I wish him all the best

Somedic

Who are you and what did you do with somedic?!?

I've been watching your last several post (actually I see them all, it's just the last several that caught my attention)...they have been kind, insightful, insult free, and not a single hint that a person should simply kill themselves if they are not in the military...I'm becoming a little worried about you...

I'm also becoming a fan. Great posts man...I mean that...

Dwayne

Link to post
Share on other sites

Dwayneemtb: Im glad you approve! I just dont understand how some one could be of any real use on a ambulance if they always have to have two extra people to do thier lifting. This again points the need to eradicate volunteers in EMS and replace all systems with members that have passed a fitness test and can lift with out unusual problems.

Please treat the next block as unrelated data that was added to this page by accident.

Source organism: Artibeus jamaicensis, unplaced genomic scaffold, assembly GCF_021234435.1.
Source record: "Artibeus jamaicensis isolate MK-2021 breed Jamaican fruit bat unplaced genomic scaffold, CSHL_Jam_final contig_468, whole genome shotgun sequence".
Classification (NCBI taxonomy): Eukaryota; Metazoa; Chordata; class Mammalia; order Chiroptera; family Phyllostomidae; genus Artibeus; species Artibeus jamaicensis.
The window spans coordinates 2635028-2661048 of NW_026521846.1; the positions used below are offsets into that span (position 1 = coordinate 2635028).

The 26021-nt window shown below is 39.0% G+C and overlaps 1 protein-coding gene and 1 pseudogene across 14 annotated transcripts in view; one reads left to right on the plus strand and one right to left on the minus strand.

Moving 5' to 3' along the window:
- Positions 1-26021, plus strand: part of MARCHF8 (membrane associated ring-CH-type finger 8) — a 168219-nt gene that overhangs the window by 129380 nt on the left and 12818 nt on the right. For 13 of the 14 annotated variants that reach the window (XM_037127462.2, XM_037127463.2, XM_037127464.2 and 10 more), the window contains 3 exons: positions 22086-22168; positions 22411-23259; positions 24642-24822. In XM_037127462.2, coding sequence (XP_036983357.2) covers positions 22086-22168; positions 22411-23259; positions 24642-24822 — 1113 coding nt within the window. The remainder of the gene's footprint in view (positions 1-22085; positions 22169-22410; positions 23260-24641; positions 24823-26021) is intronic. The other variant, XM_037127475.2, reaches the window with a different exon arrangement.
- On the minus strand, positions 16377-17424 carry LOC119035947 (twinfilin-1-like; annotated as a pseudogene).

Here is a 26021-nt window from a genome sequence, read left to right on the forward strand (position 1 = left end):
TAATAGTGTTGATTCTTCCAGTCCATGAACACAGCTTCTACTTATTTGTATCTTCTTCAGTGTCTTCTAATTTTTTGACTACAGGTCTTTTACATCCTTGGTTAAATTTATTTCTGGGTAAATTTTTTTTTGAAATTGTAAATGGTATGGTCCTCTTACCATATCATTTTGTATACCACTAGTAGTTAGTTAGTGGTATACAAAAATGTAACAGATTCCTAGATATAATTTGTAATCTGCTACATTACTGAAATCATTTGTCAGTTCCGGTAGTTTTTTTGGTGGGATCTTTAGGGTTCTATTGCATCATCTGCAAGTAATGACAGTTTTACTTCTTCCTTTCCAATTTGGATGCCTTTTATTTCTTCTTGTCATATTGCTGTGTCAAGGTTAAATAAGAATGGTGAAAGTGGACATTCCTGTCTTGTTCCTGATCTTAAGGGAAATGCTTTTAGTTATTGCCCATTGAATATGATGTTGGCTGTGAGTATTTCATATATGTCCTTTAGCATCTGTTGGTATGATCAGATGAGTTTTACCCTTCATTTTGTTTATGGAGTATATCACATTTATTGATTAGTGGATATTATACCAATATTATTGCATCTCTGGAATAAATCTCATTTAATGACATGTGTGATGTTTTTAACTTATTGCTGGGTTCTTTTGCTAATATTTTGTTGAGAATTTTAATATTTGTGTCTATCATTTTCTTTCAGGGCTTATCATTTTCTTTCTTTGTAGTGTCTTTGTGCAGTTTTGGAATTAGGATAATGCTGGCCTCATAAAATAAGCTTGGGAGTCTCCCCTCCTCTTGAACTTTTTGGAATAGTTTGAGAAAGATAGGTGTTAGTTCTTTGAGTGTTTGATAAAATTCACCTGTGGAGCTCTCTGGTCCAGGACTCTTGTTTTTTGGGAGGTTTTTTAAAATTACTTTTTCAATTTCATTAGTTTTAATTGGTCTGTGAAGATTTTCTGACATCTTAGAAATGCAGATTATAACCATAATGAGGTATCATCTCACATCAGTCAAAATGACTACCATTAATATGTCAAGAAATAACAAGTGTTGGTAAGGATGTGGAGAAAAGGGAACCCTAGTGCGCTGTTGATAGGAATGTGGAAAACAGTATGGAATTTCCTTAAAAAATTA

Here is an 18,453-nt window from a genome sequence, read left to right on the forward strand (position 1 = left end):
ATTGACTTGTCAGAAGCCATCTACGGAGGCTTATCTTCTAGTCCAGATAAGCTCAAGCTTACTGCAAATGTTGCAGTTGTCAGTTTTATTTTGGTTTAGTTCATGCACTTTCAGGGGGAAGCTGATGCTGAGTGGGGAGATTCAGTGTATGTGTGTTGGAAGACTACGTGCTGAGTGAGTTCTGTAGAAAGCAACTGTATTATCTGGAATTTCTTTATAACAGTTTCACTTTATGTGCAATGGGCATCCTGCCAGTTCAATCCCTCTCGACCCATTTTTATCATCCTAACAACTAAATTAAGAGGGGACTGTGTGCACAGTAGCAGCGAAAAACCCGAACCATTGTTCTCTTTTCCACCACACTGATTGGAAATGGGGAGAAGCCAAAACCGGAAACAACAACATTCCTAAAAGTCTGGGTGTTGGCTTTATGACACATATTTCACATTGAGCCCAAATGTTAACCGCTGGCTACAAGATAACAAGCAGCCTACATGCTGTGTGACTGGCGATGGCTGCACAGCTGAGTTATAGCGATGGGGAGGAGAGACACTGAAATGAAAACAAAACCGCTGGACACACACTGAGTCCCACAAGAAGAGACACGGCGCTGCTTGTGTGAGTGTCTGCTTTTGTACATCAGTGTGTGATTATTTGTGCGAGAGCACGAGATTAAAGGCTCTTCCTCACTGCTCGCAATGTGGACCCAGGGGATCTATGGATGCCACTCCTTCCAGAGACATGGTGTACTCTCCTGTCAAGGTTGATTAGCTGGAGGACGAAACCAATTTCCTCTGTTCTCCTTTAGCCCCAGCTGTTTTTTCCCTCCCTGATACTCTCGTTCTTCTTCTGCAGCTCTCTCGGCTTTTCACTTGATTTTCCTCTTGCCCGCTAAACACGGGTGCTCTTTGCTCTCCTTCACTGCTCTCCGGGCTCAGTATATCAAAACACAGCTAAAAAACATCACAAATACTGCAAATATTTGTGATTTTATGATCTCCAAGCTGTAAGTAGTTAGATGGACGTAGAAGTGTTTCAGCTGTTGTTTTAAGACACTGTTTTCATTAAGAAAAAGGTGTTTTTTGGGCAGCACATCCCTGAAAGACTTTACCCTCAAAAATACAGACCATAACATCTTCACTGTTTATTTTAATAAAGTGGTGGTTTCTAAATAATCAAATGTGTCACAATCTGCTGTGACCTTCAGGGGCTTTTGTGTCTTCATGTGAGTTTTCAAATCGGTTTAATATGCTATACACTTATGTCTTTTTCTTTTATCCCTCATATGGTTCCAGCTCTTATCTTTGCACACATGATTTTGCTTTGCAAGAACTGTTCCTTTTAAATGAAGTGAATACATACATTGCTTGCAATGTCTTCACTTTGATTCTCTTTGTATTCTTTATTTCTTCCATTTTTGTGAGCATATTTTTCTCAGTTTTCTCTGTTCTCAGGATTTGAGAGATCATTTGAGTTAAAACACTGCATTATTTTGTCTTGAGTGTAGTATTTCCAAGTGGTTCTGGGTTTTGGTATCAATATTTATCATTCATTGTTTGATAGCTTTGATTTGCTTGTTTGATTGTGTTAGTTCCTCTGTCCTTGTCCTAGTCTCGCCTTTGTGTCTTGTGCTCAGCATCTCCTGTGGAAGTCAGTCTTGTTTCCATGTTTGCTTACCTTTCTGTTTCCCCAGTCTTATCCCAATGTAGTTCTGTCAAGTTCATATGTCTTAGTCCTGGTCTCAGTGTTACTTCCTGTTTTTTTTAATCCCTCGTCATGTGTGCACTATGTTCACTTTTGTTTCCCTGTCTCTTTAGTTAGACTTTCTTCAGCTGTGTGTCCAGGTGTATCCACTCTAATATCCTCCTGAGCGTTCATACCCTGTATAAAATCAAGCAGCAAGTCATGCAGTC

Somedic

Link to post
Share on other sites
Who are you and what did you do with somedic?!?

I've been watching your last several post (actually I see them all, it's just the last several that caught my attention)...they have been kind, insightful, insult free, and not a single hint that a person should simply kill themselves if they are not in the military...I'm becoming a little worried about you...

Agreed DwayneEMTB !

Very seriously and back on topic an EMT that can't lift, your OFF my truck in a heart beat.

You are danger to yourself and other workers, or just like that 90 lbs RN that wrote her Paramedics exam with 94%.... nice.

Quote: if I can't lift I will just call the handsome Fire Fighters to help me.

Nice talking with you, find another partner NOT me.